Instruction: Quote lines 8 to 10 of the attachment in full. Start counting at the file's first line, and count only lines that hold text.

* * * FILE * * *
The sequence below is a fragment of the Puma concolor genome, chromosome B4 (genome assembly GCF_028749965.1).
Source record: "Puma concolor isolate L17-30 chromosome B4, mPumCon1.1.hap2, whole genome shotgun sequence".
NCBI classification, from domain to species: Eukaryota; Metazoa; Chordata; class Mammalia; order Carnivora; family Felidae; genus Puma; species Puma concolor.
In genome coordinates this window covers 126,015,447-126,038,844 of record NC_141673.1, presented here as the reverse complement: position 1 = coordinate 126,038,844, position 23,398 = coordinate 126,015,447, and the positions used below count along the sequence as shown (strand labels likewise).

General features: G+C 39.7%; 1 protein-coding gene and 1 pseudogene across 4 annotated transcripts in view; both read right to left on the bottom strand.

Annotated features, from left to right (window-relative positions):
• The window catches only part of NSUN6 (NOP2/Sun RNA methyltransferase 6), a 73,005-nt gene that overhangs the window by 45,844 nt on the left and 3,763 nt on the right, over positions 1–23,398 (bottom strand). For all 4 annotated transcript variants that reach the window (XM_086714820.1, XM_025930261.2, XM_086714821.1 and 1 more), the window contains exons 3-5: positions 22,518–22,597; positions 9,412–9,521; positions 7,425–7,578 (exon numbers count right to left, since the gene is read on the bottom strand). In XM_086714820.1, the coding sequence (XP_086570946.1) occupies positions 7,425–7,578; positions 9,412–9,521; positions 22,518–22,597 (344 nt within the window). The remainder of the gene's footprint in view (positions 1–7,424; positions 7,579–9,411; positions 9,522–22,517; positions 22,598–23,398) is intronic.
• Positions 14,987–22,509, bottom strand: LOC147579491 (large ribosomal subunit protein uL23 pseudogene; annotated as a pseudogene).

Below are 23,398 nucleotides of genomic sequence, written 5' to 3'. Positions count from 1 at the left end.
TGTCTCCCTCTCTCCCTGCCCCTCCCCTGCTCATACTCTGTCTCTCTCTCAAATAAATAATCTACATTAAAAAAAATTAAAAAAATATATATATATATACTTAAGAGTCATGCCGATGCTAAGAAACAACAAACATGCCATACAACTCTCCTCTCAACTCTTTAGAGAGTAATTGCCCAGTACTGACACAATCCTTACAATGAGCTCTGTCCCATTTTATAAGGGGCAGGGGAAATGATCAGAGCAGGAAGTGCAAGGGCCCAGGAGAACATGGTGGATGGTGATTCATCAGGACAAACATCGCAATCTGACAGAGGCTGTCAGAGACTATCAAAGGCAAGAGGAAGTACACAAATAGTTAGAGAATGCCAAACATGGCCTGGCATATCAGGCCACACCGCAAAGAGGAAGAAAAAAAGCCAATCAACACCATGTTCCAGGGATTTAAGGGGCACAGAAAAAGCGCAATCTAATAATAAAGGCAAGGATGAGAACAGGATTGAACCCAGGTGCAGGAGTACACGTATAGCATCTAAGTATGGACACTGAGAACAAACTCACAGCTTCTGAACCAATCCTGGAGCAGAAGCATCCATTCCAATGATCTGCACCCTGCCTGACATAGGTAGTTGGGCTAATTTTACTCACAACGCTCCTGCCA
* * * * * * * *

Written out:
• Positions 14,987–22,509, bottom strand: LOC147579491 (large ribosomal subunit protein uL23 pseudogene; annotated as a pseudogene).

Below are 23,398 nucleotides of genomic sequence, written 5' to 3'. Positions count from 1 at the left end.
TGTCTCCCTCTCTCCCTGCCCCTCCCCTGCTCATACTCTGTCTCTCTCTCAAATAAATAATCTACATTAAAAAAAATTAAAAAAATATATATATATATACTTAAGAGTCATGCCGATGCTAAGAAACAACAAACATGCCATACAACTCTCCTCTCAACTCTTTAGAGAGTAATTGCCCAGTACTGACACAATCCTTACAATGAGCTCTGTCCCATTTTATAAGGGGCAGGGGAAATGATCAGAGCAGGAAGTGCAAGGGCCCAGGAGAACATGGTGGATGGTGATTCATCAGGACAAACATCGCAATCTGACAGAGGCTGTCAGAGACTATCAAAGGCAAGAGGAAGTACACAAATAGTTAGAGAATGCCAAACATGGCCTGGCATATCAGGCCACACCGCAAAGAGGAAGAAAAAAAGCCAATCAACACCATGTTCCAGGGATTTAAGGGGCACAGAAAAAGCGCAATCTAATAATAAAGGCAAGGATGAGAACAGGATTGAACCCAGGTGCAGGAGTACACGTATAGCATCTAAGTATGGACACTGAGAACAAACTCACAGCTTCTGAACCAATCCTGGAGCAGAAGCATCCATTCCAATGATCTGCACCCTGCCTGACATAGGTAGTTGGGCTAATTTTACTCACAACGCTCCTGCCA